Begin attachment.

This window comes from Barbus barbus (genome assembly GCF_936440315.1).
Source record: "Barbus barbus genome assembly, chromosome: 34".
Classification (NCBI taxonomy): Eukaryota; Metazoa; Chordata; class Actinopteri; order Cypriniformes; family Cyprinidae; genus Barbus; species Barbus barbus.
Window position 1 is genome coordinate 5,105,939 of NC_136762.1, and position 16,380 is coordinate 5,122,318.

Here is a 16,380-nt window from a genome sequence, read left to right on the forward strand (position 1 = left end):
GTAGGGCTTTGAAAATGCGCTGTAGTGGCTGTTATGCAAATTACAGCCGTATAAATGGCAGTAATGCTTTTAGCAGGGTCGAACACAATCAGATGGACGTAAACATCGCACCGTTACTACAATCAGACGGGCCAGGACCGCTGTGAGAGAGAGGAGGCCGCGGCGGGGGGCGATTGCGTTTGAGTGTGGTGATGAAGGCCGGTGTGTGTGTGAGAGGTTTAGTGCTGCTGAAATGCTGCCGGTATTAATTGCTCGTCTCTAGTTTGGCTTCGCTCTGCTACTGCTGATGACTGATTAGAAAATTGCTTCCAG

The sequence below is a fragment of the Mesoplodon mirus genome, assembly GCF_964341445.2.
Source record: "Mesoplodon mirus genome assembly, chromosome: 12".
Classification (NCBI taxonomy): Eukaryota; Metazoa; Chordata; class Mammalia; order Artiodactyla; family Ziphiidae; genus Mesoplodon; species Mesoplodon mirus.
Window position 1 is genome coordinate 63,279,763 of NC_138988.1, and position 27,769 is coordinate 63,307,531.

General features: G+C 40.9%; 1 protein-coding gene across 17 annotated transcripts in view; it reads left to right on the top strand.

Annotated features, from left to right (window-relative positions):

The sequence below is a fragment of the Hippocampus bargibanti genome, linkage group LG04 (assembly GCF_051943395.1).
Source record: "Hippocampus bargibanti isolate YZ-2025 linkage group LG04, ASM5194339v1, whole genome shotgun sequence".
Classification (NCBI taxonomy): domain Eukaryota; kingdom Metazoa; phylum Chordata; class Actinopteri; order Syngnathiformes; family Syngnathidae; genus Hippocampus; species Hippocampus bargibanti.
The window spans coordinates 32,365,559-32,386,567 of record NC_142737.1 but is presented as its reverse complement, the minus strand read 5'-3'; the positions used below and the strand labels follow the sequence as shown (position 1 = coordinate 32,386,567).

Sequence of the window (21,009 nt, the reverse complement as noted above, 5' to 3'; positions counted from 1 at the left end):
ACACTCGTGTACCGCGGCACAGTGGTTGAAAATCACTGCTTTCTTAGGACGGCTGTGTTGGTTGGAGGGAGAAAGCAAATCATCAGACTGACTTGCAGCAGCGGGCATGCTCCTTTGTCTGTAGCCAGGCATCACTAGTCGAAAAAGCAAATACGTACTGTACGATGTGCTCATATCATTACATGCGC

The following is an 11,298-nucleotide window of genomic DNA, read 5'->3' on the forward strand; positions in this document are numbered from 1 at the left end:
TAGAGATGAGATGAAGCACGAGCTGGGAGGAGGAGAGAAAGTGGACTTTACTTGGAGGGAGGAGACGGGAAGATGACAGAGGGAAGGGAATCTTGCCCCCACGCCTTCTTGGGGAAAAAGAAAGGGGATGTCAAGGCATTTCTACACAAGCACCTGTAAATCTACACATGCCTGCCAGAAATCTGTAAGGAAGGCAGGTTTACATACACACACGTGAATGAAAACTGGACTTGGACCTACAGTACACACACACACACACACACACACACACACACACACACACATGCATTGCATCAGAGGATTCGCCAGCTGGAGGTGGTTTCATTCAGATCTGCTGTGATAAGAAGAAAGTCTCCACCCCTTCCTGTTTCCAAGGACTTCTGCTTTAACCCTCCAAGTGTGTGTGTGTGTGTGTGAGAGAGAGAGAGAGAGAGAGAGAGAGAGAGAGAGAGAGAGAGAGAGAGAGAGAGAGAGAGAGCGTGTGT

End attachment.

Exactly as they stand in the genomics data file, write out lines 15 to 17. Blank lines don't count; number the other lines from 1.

Classification (NCBI taxonomy): domain Eukaryota; kingdom Metazoa; phylum Chordata; class Actinopteri; order Syngnathiformes; family Syngnathidae; genus Hippocampus; species Hippocampus bargibanti.
The window spans coordinates 32,365,559-32,386,567 of record NC_142737.1 but is presented as its reverse complement, the minus strand read 5'-3'; the positions used below and the strand labels follow the sequence as shown (position 1 = coordinate 32,386,567).

Sequence of the window (21,009 nt, the reverse complement as noted above, 5' to 3'; positions counted from 1 at the left end):